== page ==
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National Trail Parks are places where lifelong memories are made

Like the other kids at a Foam Frenzy that we at the National Trail Parks and Recreation District held this summer in Enon, Connor had been running through the water spraying from a fire department hose, making soap beards and wigs and having fun on a summer day.

When we found out it was his 10th birthday, we had all the kids – and there were nearly 300 – join together to sing happy birthday, which, of course, made his day.

Later, his mother explained to me through tears that it had been the best day Connor had since the family’s home had burned down several weeks before.

It is a reminder to me, as another year is coming to a close, that the most important thing about our 24 parks, 30 miles of trails and roads, seven nature preserves, two dog parks and other facilities is not the parks themselves: It’s the experiences the parks provide for all of us who use them.

None of this is news to the families who rent the Snyder Park or Reid Park picnic shelters weekend after weekend during the warm weather for reunions and other celebrations. If you’re like me, when you see those shelters teeming with people, you get a sense that the parks are coming to life.

It’s the same feeling so many of us get when we go to Summer Arts Festival programs in Veterans Park, a time-honored tradition of more than 50 years.

Likewise, the Cinderella Pumpkin not far from the stage continues to attract not only children to play, but young adults who use it as a backdrop for their prom and wedding pictures, a clear sign of its place in the fabric of our community.

While the Carleton Davidson Stadium on Mitchell Boulevard has always been a fine facility, widely used by the baseball community, the coming of the Champion City Kings has made it, too, a livelier place in the summer.

I myself wanted to cheer when I saw about 10 children pile out of a van and head to the nature park we opened last year behind the stadium. There’s a literacy trail and adventure trail with story panels, a child-size fox den made out of a culvert and a kid-size spider web to play on.

One of the boys, about 12, came charging over the hill and shouted as only a 12-year-old boy can: “This is the cheapest park I’ve ever seen, but it’s the most awesome one!”

I saw a more private and quietly joyful moment unfold at the accessible playground the Springfield Rotary Club built in Snyder Park, when a mother who had never seen her children play together on a playground before looked on as her daughter pushed her son’s wheelchair through the area.

Steps away from there, a family seated at a picnic table told me they had been going to the park on Thursday nights with a bucket of chicken for dinner. It was so they could spend time together rather than in front of the TV or playing video games or being on cell phones.

In the spring, our staff also gave adults and children a reason to enjoy our parks through our “Finding Finnegan” program. Each week, for a month, we hid a cut-out leprechaun in three different parks or community spaces in Clark County. Clues were provided on social media about the leprechauns’ whereabouts and invited participants to post pictures of themselves and Finnegan.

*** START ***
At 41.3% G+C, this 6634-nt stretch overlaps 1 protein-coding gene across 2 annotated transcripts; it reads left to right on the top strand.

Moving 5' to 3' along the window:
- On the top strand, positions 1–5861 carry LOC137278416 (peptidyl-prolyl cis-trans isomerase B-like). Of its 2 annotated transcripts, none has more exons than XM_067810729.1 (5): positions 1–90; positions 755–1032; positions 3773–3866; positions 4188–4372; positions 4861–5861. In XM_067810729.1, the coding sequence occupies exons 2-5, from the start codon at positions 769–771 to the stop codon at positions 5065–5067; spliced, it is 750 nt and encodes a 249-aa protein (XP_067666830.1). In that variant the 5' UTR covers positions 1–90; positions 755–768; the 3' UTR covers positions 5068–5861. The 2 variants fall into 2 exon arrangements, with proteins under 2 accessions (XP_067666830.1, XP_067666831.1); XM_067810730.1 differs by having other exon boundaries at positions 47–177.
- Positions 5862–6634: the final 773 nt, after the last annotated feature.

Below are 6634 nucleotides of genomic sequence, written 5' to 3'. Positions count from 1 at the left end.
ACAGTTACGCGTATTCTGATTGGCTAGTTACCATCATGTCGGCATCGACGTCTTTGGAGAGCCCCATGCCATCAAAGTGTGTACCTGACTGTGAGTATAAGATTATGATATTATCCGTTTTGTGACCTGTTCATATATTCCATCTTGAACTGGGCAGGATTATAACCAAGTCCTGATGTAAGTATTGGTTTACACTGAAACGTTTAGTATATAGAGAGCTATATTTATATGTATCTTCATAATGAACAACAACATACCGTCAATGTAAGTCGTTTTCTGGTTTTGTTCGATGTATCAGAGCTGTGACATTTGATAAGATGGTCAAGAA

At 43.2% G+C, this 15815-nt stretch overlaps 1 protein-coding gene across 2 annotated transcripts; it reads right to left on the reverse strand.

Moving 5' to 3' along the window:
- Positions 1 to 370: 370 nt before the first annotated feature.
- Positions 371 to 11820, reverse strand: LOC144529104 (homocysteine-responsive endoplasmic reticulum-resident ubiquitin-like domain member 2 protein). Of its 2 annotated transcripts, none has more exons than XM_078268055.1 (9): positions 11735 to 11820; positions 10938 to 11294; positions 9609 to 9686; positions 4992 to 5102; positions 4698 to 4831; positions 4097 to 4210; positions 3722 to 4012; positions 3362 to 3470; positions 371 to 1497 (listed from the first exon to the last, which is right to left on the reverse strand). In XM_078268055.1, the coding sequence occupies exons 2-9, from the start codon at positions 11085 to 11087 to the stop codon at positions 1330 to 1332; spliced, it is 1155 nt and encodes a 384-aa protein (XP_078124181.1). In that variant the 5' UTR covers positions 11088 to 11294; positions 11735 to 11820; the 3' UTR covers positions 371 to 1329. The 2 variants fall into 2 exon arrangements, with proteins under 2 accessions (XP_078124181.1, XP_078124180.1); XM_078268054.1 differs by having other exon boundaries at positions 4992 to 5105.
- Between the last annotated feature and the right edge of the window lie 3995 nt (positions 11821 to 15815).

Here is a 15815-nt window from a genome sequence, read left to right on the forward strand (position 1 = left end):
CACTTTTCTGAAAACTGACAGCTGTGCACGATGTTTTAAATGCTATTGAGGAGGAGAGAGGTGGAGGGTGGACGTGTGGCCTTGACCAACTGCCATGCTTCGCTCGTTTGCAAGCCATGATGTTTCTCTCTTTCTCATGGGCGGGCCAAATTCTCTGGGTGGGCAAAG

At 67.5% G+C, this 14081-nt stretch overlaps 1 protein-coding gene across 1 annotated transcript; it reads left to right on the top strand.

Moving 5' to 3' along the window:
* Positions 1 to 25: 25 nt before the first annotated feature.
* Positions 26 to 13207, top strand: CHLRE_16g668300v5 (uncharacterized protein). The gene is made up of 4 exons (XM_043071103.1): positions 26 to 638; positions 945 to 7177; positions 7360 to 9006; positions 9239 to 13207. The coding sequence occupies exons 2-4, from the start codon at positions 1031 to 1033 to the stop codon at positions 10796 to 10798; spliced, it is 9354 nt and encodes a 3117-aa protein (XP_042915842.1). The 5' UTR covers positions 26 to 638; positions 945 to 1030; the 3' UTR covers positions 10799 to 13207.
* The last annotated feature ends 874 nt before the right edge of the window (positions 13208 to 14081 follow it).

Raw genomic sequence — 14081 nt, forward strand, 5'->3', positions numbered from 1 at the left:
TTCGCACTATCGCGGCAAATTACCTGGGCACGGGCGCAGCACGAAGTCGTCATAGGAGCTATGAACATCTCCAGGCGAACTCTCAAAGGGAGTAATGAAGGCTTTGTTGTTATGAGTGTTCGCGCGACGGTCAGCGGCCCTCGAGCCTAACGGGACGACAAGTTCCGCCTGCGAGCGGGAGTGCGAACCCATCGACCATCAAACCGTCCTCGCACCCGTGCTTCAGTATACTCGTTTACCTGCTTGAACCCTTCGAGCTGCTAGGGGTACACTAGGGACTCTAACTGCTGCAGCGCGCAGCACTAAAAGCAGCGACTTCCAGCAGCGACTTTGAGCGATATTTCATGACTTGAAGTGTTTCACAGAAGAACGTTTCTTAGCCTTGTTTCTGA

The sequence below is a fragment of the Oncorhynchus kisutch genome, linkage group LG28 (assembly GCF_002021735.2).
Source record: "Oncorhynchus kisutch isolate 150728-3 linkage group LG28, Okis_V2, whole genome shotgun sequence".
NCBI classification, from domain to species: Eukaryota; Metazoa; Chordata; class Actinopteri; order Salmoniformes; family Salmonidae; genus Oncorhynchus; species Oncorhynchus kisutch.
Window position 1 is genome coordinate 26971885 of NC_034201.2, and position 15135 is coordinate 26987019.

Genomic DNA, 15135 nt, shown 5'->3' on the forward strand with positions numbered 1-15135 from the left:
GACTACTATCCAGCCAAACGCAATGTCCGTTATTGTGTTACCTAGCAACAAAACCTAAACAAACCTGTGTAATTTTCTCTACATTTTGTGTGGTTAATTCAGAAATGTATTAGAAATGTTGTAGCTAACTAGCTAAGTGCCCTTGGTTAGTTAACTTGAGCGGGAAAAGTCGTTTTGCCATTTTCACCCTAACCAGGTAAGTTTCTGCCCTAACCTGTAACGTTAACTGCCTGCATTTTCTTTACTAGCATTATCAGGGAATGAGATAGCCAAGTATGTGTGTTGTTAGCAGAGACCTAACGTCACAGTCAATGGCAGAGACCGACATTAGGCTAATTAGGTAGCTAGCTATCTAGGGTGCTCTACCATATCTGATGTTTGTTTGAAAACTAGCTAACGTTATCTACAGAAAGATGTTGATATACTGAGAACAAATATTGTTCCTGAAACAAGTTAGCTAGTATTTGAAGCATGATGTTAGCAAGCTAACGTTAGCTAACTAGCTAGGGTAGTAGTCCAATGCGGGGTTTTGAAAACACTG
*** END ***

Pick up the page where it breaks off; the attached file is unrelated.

A Fairy House Hunt played the same role this summer. Springfield City Schools drafting teacher Dave Zeller and his students used their Computer Aided Design system to make the house for us to hide and families to seek.

And, of course, people also spend hours hiking and biking on the trails we maintain. Our NTPRD trail walkers and trail riders, many of them seniors, use them not only to stay fit, but to rub shoulders with people as they did in their working days.

Sabrina Tackett, one of our NTPRD Board members, combines walks on the trails and laps at the Splash Zone to meet her weight loss goal.

But the 70 pounds she’s shed there in the past few years are only part of it. She, her husband, and their two children ride from the Splash Zone parking lot to Cedar Bog for a hike or ride from Beatty Station to Yellow Springs before taking a walk in Antioch’s Glen Helen and riding back.

They also enjoy our dog parks both in Snyder and Old Reid parks.

Although our outdoor programs have wound down for the year, more than 1,000 children will get a chance to sit on Santa’s lap and see one of his reindeer from 12:30 to 3:30 Sunday when he comes to the Snyder Park Clubhouse – and it’s free.

I’ll end with a final reflection.

This year has underscored for me what our parks mean to people over a lifetime. Carl Vogel, the father of my good childhood friends, always told stories about his own childhood days in Snyder Park.

Growing up in the 1950s in the neighborhood just south of the park, he felt free to roam the park with his friends and spent day after day fishing, skating, and playing. He would often leave the house after breakfast, returning for lunch, then heading back to the park to play until dark.

He recalled his mother being baptized in Snyder Park on a day when the ice had to be broken to get to the water and, during the course of his chemotherapy, loved to reminisce about those days.

After Mr. Vogel passed away in July, his family decided to buy a bench for the park in his honor. It will be placed near the boathouse, where, as a boy, he’d descend a set of steps to get into the park.

The bench will be not only a fitting reminder to the Vogels of Carl’s treasured experiences in the park, but a reminder that those kinds of experiences are, for the rest of us, just a short drive, walk or bike ride away.

Leann Castillo is the director of the National Trail Parks and Recreation District.

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